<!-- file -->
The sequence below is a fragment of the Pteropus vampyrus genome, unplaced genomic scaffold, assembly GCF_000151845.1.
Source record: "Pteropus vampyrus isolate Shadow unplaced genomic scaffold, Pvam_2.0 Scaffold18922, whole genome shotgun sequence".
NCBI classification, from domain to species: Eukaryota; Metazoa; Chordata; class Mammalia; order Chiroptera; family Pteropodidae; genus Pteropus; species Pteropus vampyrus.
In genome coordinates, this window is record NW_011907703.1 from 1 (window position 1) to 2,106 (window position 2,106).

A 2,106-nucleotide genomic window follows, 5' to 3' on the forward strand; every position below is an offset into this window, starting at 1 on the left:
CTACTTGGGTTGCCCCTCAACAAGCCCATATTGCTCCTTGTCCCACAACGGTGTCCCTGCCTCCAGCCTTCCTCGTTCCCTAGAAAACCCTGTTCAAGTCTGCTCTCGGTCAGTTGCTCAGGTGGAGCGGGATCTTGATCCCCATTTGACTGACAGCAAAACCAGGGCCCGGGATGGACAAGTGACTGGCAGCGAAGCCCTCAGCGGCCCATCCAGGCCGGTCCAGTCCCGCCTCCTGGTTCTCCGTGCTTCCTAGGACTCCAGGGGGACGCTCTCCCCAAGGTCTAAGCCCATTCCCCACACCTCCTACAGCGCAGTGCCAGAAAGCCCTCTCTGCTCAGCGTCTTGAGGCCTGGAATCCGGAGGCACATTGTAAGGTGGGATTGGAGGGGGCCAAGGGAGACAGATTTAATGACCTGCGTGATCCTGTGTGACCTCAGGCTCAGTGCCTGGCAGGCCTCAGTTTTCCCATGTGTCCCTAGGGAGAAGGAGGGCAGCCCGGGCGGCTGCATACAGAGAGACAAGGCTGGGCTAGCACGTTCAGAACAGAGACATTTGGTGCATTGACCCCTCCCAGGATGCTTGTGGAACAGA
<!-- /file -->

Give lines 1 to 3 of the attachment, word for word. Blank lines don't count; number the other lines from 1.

The sequence below is a fragment of the Pteropus vampyrus genome, unplaced genomic scaffold, assembly GCF_000151845.1.
Source record: "Pteropus vampyrus isolate Shadow unplaced genomic scaffold, Pvam_2.0 Scaffold18922, whole genome shotgun sequence".
NCBI classification, from domain to species: Eukaryota; Metazoa; Chordata; class Mammalia; order Chiroptera; family Pteropodidae; genus Pteropus; species Pteropus vampyrus.